Wonderland In a single sentence in this morning's New York Times, writer Michael R. Gordon eviscerates White House policy on Iraq by terming it one that Lewis Carroll might love: sentence first, trial afterwards.
The Bush administration's case against Iraq can be summed up in one sentence: Iraq has not led United Nations inspectors to the weapons Washington insists Baghdad is hiding.
In the administration's most comprehensive policy statement to date, the deputy defense secretary, Paul D. Wolfowitz, argued yesterday that inspectors are not investigators who patiently try to peel away the layers of deception to get to the facts. Rather, they can only perform spot checks to determine if Iraq is voluntarily disarming itself.
So, let's get this straight: if the inspectors find weapons, we mount an attack. If the inspectors find no weapons, that serves as proof that Iraq must be hiding them — so we mount an attack.
That's not a policy. It's a taunt. And the troops the White House might ask to pay in blood to settle this question deserve better.
Atlanta Hangs the DJ Not exactly in a writerly mood tonight, but dig we must . . .
If the latest Arbitron radio ratings from the Atlanta market can be taken as any indication, the Clear Channel has no clothes. Three of the area's top stations sloughed off listeners en masse in the last three months of 2002, with defecting fans opting instead to tune in . . . nothing.
Absorbing the worst of it were two local rock institutions — classic-rock stalwart Z93 and alternative trailblazer 99X — whose listeners have apparently grown disenchanted to the point that they've turned their radios off and picked up a good book.
Atlantans who left 99X and Z93 would logically wander over to solid-performing 96rock (WKLS-FM) or year-old 96.7/The Buzz (WBZY-FM), a rival alternative rock station. But neither station saw significant gains. Rather, rock-loving guys seemed to scatter. "If our listeners had gone to 96rock or the Buzz, we would at least have some indication of what they want," said a perplexed 99X General Manager Mark Renier. "Those males just fell off the radar."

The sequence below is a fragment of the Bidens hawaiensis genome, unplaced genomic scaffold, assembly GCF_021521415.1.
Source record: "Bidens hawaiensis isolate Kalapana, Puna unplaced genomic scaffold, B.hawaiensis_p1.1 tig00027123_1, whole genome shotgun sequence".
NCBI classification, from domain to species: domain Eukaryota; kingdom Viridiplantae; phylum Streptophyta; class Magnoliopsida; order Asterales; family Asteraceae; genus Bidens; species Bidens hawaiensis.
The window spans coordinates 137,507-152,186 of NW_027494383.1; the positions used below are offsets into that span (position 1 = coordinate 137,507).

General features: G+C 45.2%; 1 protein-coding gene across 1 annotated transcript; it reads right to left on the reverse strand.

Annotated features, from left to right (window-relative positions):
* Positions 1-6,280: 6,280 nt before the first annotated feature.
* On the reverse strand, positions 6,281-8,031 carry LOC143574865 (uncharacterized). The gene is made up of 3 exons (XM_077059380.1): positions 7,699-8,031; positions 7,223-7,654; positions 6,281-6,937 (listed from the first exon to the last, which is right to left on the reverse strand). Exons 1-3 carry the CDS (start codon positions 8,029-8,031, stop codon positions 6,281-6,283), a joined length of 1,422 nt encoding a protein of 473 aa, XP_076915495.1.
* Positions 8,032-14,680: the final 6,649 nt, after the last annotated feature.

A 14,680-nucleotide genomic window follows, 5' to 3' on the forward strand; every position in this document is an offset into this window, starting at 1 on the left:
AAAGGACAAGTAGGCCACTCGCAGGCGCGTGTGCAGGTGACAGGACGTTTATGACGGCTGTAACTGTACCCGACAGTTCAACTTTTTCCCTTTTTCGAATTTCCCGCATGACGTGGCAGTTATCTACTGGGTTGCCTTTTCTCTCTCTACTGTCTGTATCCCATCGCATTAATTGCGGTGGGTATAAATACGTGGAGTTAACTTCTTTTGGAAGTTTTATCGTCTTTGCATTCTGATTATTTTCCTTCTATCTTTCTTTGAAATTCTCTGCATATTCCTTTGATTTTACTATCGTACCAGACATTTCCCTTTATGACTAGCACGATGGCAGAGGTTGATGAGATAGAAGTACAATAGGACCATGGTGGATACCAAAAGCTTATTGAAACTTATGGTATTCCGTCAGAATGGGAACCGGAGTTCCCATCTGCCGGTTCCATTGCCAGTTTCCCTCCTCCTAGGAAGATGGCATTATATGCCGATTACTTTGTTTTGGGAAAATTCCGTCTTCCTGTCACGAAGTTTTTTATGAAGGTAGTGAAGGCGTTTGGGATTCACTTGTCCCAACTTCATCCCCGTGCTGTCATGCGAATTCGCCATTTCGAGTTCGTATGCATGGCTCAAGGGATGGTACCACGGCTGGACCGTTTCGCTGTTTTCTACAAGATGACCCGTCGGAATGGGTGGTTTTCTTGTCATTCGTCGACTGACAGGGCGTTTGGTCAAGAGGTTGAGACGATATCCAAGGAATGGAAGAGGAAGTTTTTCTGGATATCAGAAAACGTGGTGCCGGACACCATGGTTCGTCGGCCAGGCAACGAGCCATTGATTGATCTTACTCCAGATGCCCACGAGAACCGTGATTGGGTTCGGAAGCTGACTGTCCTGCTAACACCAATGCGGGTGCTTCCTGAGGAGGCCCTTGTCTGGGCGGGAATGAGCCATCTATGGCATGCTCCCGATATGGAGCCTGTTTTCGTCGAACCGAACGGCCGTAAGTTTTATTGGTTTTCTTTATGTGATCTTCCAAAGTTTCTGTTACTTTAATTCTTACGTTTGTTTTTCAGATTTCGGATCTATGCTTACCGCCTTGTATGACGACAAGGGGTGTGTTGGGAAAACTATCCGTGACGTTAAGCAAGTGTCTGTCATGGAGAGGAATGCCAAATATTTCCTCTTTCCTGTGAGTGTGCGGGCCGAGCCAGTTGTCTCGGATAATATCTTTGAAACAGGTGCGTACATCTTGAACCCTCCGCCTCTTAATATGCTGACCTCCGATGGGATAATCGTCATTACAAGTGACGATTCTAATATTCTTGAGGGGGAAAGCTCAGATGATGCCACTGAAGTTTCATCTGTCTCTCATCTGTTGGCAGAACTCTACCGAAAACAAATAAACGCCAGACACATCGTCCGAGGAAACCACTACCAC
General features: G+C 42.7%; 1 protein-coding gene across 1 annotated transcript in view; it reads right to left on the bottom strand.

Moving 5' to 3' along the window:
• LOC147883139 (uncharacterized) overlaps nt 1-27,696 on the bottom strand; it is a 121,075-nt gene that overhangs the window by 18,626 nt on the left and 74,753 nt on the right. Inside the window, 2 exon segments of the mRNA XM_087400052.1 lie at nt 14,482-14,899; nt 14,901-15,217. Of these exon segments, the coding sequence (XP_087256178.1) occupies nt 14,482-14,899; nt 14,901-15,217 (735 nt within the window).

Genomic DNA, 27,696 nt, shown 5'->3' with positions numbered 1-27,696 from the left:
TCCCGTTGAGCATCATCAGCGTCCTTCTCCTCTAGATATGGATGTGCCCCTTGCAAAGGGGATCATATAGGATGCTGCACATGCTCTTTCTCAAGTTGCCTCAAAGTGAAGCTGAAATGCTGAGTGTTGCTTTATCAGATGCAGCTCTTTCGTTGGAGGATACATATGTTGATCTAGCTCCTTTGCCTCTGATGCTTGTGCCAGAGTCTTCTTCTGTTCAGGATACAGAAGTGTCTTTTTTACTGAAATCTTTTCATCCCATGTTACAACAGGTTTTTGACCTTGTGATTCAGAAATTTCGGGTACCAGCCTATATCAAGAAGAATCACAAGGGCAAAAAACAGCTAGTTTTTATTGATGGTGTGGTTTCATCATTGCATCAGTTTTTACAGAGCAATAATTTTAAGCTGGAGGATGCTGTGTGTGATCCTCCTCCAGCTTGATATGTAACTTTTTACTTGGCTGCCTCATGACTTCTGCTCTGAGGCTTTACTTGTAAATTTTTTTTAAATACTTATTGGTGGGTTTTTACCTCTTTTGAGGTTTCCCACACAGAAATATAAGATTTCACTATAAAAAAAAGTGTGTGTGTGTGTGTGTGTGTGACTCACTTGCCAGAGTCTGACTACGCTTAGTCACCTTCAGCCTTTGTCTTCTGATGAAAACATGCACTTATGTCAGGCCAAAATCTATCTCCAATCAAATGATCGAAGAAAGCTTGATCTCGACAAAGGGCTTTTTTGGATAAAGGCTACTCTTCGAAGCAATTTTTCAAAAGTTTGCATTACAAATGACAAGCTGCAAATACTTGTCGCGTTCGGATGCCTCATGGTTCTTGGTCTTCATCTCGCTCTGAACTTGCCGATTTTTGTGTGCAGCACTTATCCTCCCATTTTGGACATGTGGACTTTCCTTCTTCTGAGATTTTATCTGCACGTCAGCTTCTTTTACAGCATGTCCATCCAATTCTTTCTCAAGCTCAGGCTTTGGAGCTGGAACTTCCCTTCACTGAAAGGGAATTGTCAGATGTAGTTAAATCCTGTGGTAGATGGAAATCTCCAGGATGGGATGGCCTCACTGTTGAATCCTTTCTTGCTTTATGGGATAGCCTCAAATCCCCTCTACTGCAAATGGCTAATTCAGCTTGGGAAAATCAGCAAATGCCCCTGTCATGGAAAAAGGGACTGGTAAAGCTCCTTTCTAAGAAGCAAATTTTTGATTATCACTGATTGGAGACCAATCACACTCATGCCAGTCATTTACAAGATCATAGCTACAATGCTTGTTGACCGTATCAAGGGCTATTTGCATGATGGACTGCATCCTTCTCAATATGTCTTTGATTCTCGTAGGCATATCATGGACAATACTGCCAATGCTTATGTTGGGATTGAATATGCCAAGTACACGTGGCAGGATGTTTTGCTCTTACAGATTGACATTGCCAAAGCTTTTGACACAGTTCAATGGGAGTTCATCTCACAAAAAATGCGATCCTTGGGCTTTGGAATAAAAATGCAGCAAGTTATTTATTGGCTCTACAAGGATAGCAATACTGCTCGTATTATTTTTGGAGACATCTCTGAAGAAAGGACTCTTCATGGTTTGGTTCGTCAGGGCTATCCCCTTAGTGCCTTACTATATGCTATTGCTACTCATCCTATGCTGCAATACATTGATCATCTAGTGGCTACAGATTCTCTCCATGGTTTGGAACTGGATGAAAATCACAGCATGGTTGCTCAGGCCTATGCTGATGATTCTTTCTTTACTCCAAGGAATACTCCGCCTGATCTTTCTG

Hmmm. All of a sudden, next month's Wired magazine cover story predicting the fall of the music industry sounds a whole lot less implausible.
This Can't Be Right My efforts at sarcasm about this are ringing hollow, so I'm just going to post it:
The Bush administration has chosen Jerry Thacker, a Pennsylvania marketing consultant who has characterized AIDS as the "gay plague," to serve on the Presidential Advisory Commission on HIV and AIDS.
Next week, Health and Human Services Secretary Tommy G. Thompson is scheduled to swear in several new commission members. They include Thacker, a former Bob Jones University employee, who says he contracted the AIDS virus after his wife was infected through a blood transfusion. . . .
In his speeches and writings on his Web site and elsewhere, Thacker has described homosexuality as a "deathstyle" rather than a lifestyle and asserted that "Christ can rescue the homosexual." After word of his selection spread among gays in recent days, some material disappeared from the Web site. Earlier versions located by The Washington Post that referred to the "gay plague," for instance, were changed as of yesterday to "plague."
Pinch Me, This Is Just Too Good Remember when the President used to walk on water? Well, it looks as though his pants have started to get wet. While surfing through the comments at The Daily Kos, I caught a link to a Reuters story whose lead paragraph is absolutely priceless:
ST. LOUIS (Reuters) - With public doubts about his handling of the economy growing, President Bush on Wednesday took his tax cut plan to middle America and predicted his Treasury secretary nominee, John Snow, would be confirmed despite a drunken driving arrest and a child custody dispute.
My, my, my. I'm going to bed with a smile tonight.
"But All the Cool Kids Drive One!" The backlash against SUVs has apparently caused enough of a stir to rouse conservative commentator David Brooks to action. He took to the Wall Street Journal earlier this week to offer this sophisticated exegesis: